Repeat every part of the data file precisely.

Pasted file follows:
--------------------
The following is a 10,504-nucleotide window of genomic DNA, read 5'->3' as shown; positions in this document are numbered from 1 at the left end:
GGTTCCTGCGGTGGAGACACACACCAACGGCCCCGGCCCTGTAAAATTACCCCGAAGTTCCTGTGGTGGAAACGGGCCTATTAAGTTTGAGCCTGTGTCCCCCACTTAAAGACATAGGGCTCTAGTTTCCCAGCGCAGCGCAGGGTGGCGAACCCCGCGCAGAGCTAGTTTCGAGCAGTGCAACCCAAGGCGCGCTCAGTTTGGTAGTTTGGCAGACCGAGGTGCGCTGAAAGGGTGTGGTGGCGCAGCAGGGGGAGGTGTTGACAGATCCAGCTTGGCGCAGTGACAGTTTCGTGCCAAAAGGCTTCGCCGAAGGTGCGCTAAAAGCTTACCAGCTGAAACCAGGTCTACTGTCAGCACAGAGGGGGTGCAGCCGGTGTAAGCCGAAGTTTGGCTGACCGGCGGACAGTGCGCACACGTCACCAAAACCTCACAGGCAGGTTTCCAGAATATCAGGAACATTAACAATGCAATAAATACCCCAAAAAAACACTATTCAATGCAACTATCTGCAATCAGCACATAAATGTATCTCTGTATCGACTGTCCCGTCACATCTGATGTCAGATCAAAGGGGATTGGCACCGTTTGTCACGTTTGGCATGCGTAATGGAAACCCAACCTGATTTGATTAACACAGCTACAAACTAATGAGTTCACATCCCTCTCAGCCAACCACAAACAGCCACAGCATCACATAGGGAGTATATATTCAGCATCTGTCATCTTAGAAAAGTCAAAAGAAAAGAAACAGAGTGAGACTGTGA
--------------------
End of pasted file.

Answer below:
The following is a 10,504-nucleotide window of genomic DNA, read 5'->3' as shown; positions in this document are numbered from 1 at the left end:
GGTTCCTGCGGTGGAGACACACACCAACGGCCCCGGCCCTGTAAAATTACCCCGAAGTTCCTGTGGTGGAAACGGGCCTATTAAGTTTGAGCCTGTGTCCCCCACTTAAAGACATAGGGCTCTAGTTTCCCAGCGCAGCGCAGGGTGGCGAACCCCGCGCAGAGCTAGTTTCGAGCAGTGCAACCCAAGGCGCGCTCAGTTTGGTAGTTTGGCAGACCGAGGTGCGCTGAAAGGGTGTGGTGGCGCAGCAGGGGGAGGTGTTGACAGATCCAGCTTGGCGCAGTGACAGTTTCGTGCCAAAAGGCTTCGCCGAAGGTGCGCTAAAAGCTTACCAGCTGAAACCAGGTCTACTGTCAGCACAGAGGGGGTGCAGCCGGTGTAAGCCGAAGTTTGGCTGACCGGCGGACAGTGCGCACACGTCACCAAAACCTCACAGGCAGGTTTCCAGAATATCAGGAACATTAACAATGCAATAAATACCCCAAAAAAACACTATTCAATGCAACTATCTGCAATCAGCACATAAATGTATCTCTGTATCGACTGTCCCGTCACATCTGATGTCAGATCAAAGGGGATTGGCACCGTTTGTCACGTTTGGCATGCGTAATGGAAACCCAACCTGATTTGATTAACACAGCTACAAACTAATGAGTTCACATCCCTCTCAGCCAACCACAAACAGCCACAGCATCACATAGGGAGTATATATTCAGCATCTGTCATCTTAGAAAAGTCAAAAGAAAAGAAACAGAGTGAGACTGTGA